The examples of these nations—all in the Asia-Pacific region—offer some much-needed hope and a way out of our current predicament.
The first country outside China to experience a substantial Covid-19 outbreak, South Korea avoided the fate of Italy and the United States for a number of reasons. The nation has emerged as a poster child for mass testing, most clearly seen in the photos and videos of drive-through facilities broadcast around the world. Over 560,000 tests have been done so far, with fees for both Covid-19 testing and treatment covered by the government. Technology was efficiently used to map the virus’s spread, with a smartphone app showing the movements of those infected before they were tested on a real-time map, informing the general public of places to avoid. South Korea is now hailed as a model for other liberal democracies as it has successfully curbed the spread of the virus without locking down entire cities and restricting movement. Parliamentary elections held last week saw a record turnout, with social distancing measures in place to make sure the occasion did not cause a second wave of infections. On Sunday, the daily count of newly confirmed cases fell to single digits for the first time in two months.
Anyone who lives in Taiwan can take comfort in vice-president Chen Chien-jen’s background as a trained epidemiologist and the fact that their home is the best-prepared country in Asia, if not the world, when it comes to disease control. The country learned from the painful experience of the SARS outbreak by setting up a National Health Command Center one year later, and quickly implemented its epidemic response plan once reports emerged of the Covid-19 outbreak in Wuhan. Taiwan soon integrated its national health insurance database with immigration and customs information, using big data to track potential cases, providing doctors with crucial information on travel history while making sure returning citizens and residents do not break their 14-day quarantine. It has so far managed to keep infection rates remarkably low despite close economic links with mainland China and political isolation on the world stage (Taiwan continues to be shut out from the WHO). Schools and businesses across Taiwan remain open as community transmission has been virtually eliminated.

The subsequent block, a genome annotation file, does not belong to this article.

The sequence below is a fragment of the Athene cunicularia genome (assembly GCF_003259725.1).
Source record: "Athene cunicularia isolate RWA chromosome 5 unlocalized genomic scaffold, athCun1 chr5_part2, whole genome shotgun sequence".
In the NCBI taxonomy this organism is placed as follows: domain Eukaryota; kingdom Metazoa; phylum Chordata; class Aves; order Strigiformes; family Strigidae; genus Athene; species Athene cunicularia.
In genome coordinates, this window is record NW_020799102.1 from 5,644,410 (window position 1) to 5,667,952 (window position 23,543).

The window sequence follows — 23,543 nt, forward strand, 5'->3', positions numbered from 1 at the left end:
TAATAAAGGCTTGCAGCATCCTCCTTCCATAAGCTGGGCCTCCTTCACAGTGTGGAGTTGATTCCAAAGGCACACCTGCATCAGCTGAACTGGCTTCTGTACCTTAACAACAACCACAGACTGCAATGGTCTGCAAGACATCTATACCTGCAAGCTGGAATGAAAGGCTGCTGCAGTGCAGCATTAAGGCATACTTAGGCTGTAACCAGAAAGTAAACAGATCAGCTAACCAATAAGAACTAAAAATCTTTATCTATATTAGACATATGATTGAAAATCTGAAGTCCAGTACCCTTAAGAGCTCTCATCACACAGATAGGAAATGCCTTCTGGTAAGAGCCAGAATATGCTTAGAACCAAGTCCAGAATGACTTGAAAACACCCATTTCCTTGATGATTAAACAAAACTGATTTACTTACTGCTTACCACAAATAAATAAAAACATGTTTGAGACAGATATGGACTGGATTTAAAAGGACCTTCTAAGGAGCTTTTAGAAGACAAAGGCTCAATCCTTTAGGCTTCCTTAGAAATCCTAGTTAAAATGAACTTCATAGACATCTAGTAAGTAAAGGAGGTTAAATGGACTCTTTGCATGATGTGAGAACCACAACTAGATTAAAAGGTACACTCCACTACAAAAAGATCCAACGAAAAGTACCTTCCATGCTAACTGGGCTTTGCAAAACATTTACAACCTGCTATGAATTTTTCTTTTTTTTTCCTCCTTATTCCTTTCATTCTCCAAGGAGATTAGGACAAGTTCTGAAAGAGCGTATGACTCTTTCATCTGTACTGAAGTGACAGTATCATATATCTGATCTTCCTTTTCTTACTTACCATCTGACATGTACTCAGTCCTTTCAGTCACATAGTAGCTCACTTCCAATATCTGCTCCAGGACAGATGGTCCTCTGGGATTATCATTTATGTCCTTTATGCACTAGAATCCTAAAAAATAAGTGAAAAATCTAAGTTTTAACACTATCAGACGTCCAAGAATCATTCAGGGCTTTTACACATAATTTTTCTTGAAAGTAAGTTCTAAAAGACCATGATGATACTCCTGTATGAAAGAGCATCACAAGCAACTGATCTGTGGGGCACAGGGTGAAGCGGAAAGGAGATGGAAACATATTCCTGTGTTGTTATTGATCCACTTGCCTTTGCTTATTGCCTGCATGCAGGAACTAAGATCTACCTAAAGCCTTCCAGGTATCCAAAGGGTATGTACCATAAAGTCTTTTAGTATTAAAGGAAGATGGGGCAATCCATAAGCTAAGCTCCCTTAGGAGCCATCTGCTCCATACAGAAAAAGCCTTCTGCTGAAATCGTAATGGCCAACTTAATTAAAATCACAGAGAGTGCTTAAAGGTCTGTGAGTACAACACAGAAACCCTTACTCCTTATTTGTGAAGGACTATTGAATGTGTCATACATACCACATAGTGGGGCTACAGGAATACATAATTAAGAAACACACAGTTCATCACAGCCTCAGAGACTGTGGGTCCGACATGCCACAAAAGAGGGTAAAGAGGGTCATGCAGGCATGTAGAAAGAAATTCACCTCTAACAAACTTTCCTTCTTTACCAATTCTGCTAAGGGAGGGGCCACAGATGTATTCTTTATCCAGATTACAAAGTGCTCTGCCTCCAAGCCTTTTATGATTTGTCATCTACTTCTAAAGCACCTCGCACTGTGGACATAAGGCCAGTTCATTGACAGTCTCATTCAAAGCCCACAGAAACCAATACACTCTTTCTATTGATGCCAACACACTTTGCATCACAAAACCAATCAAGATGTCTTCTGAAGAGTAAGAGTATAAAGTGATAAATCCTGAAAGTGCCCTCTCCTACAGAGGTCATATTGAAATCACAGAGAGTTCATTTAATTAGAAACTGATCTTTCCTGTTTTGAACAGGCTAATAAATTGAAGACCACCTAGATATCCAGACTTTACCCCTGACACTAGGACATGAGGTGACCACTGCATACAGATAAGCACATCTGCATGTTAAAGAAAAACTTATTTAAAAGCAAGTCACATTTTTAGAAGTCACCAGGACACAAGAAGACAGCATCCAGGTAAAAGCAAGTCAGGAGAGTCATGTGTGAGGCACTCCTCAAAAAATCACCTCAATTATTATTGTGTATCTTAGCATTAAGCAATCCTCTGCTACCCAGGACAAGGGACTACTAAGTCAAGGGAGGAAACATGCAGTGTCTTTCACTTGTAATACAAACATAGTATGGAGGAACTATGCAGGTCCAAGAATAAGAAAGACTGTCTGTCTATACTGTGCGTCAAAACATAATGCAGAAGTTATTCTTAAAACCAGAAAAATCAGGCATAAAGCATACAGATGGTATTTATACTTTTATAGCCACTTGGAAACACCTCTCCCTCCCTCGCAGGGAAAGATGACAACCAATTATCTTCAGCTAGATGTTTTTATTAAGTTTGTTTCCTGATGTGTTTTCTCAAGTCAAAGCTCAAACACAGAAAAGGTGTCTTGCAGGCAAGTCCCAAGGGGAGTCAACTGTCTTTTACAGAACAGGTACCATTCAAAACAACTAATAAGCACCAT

A notable entry on this list, Vietnam hasn’t attracted much attention in the international media despite its success at fighting Covid-19 with fewer resources at its disposal. Since Vietnam possesses a weaker healthcare system and lacks both the budget and capability for widespread testing on the scale of South Korea, its government has relied on strict quarantine measures and aggressive contact tracing, the latter of which kicked in even similar measures were taken in China. Vietnam’s preventative efforts began as far back as late January, when it was believed that the virus was largely confined to its northerly neighbor. Another contributing factor is the fact that the government uses widespread public surveillance to prevent people from flouting lockdown regulations. As of April 20, the number of confirmed infections has plateaued at 268; no new cases have been recorded in the past three days, and more than 75 percent of Covid-19 patients have already recovered.
This country has been lauded for its response under the decisive leadership of prime minister Jacinda Ardern, who imposed a strict country-wide community lockdown starting on March 26. In contrast to the mitigating strategy employed by most other countries, there is a firm focus on elimination, which means stamping out the virus entirely within New Zealand’s borders. The month-long national home quarantine showed encouraging results by Easter Sunday, when the number of newly confirmed infections had dropped almost 90 percent from the peak in late March. Only nine new cases have been recorded on April 20, and Ardern has just announced that restrictions will be eased starting next week, with early learning centers and schools reopening, along with shops and factories deemed “Covid safe.” Parks and beaches will finally be open for exercise so long as people keep two meters apart.
Though the Australian federal government was criticized for initially being slow to act as the virus spread across the globe, it ramped up its response in the second half of March with a slew of public health measures: closing the national borders to non-citizens and residents, banning overseas travel for Australians, expanding testing, implementing mandatory isolation in hotels for travelers, and then limiting all gatherings to just two people. These moves—in concert with stay-at-home orders and other social distancing efforts rolled out by individual state governments—have had the effect of preventing widespread community transmission. Federal health minister Greg Hunt announced yesterday that the rate of increase in new cases had fallen below one percent for seven days running.